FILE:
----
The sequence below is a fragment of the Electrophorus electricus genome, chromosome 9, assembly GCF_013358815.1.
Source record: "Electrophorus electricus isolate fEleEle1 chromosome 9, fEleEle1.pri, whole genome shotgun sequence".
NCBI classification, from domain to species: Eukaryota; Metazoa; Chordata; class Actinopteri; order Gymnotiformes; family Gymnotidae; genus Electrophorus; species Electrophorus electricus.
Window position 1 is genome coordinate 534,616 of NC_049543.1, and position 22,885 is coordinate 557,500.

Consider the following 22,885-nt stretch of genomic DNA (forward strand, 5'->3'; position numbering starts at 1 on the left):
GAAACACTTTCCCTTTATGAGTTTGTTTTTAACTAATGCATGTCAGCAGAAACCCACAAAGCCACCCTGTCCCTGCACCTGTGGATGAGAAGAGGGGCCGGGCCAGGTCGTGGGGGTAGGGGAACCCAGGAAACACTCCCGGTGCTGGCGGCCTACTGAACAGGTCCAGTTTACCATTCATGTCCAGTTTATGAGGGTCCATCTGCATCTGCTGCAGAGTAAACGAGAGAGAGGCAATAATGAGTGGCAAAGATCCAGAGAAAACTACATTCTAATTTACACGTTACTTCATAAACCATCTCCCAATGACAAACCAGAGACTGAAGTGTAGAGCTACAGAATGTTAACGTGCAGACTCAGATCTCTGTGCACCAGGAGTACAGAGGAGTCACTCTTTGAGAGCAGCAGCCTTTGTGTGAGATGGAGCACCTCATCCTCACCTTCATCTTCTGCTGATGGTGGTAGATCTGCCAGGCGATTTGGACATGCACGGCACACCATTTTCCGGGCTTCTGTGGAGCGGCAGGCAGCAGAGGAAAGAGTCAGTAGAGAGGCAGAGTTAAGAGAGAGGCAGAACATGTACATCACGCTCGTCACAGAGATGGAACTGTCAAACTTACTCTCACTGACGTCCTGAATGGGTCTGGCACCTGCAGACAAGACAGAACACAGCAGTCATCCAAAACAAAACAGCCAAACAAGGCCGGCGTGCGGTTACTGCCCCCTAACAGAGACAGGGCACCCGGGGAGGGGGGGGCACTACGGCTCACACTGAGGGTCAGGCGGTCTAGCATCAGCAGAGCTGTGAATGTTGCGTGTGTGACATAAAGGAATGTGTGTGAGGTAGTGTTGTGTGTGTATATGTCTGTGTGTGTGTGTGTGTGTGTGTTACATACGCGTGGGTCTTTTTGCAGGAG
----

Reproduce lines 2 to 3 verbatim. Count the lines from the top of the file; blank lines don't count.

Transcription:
Source record: "Electrophorus electricus isolate fEleEle1 chromosome 9, fEleEle1.pri, whole genome shotgun sequence".
NCBI classification, from domain to species: Eukaryota; Metazoa; Chordata; class Actinopteri; order Gymnotiformes; family Gymnotidae; genus Electrophorus; species Electrophorus electricus.